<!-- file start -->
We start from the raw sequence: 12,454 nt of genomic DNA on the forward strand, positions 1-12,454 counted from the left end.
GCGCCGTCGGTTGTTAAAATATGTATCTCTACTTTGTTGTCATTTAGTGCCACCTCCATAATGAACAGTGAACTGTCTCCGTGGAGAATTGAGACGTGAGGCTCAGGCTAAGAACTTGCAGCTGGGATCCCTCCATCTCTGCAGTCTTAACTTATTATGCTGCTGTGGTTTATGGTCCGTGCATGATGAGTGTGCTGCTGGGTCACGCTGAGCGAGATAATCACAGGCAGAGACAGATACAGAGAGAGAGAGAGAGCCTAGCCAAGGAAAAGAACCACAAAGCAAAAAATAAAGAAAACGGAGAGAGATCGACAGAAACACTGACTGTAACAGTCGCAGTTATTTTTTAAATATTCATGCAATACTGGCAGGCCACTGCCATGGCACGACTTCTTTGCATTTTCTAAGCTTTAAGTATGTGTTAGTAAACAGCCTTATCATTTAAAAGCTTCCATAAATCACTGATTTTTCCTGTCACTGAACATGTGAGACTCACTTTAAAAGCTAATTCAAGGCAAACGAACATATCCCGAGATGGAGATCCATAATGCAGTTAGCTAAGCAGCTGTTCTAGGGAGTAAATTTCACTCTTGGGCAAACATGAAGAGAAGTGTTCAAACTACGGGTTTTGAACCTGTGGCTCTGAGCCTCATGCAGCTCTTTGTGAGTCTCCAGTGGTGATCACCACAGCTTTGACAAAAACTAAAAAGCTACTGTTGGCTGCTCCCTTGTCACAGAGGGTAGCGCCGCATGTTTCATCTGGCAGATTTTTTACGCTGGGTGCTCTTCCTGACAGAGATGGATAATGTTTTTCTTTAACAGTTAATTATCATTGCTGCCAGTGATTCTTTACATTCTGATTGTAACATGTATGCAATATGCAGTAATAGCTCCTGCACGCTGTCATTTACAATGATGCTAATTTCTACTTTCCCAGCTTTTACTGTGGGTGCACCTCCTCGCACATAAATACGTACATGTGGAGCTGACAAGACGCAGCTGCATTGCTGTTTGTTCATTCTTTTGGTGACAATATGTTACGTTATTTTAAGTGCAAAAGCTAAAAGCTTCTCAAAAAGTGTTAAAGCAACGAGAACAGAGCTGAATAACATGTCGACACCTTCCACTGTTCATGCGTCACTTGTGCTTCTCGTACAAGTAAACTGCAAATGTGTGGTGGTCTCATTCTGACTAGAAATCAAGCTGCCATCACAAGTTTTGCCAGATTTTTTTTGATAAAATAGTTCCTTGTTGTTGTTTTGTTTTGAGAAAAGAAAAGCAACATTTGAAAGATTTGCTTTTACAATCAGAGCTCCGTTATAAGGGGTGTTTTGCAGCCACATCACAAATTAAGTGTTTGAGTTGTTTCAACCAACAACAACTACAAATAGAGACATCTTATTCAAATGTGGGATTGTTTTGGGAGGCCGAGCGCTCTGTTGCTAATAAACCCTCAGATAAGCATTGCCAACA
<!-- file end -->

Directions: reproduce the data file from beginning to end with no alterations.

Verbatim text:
We start from the raw sequence: 12,454 nt of genomic DNA on the forward strand, positions 1-12,454 counted from the left end.
GCGCCGTCGGTTGTTAAAATATGTATCTCTACTTTGTTGTCATTTAGTGCCACCTCCATAATGAACAGTGAACTGTCTCCGTGGAGAATTGAGACGTGAGGCTCAGGCTAAGAACTTGCAGCTGGGATCCCTCCATCTCTGCAGTCTTAACTTATTATGCTGCTGTGGTTTATGGTCCGTGCATGATGAGTGTGCTGCTGGGTCACGCTGAGCGAGATAATCACAGGCAGAGACAGATACAGAGAGAGAGAGAGAGCCTAGCCAAGGAAAAGAACCACAAAGCAAAAAATAAAGAAAACGGAGAGAGATCGACAGAAACACTGACTGTAACAGTCGCAGTTATTTTTTAAATATTCATGCAATACTGGCAGGCCACTGCCATGGCACGACTTCTTTGCATTTTCTAAGCTTTAAGTATGTGTTAGTAAACAGCCTTATCATTTAAAAGCTTCCATAAATCACTGATTTTTCCTGTCACTGAACATGTGAGACTCACTTTAAAAGCTAATTCAAGGCAAACGAACATATCCCGAGATGGAGATCCATAATGCAGTTAGCTAAGCAGCTGTTCTAGGGAGTAAATTTCACTCTTGGGCAAACATGAAGAGAAGTGTTCAAACTACGGGTTTTGAACCTGTGGCTCTGAGCCTCATGCAGCTCTTTGTGAGTCTCCAGTGGTGATCACCACAGCTTTGACAAAAACTAAAAAGCTACTGTTGGCTGCTCCCTTGTCACAGAGGGTAGCGCCGCATGTTTCATCTGGCAGATTTTTTACGCTGGGTGCTCTTCCTGACAGAGATGGATAATGTTTTTCTTTAACAGTTAATTATCATTGCTGCCAGTGATTCTTTACATTCTGATTGTAACATGTATGCAATATGCAGTAATAGCTCCTGCACGCTGTCATTTACAATGATGCTAATTTCTACTTTCCCAGCTTTTACTGTGGGTGCACCTCCTCGCACATAAATACGTACATGTGGAGCTGACAAGACGCAGCTGCATTGCTGTTTGTTCATTCTTTTGGTGACAATATGTTACGTTATTTTAAGTGCAAAAGCTAAAAGCTTCTCAAAAAGTGTTAAAGCAACGAGAACAGAGCTGAATAACATGTCGACACCTTCCACTGTTCATGCGTCACTTGTGCTTCTCGTACAAGTAAACTGCAAATGTGTGGTGGTCTCATTCTGACTAGAAATCAAGCTGCCATCACAAGTTTTGCCAGATTTTTTTTGATAAAATAGTTCCTTGTTGTTGTTTTGTTTTGAGAAAAGAAAAGCAACATTTGAAAGATTTGCTTTTACAATCAGAGCTCCGTTATAAGGGGTGTTTTGCAGCCACATCACAAATTAAGTGTTTGAGTTGTTTCAACCAACAACAACTACAAATAGAGACATCTTATTCAAATGTGGGATTGTTTTGGGAGGCCGAGCGCTCTGTTGCTAATAAACCCTCAGATAAGCATTGCCAACA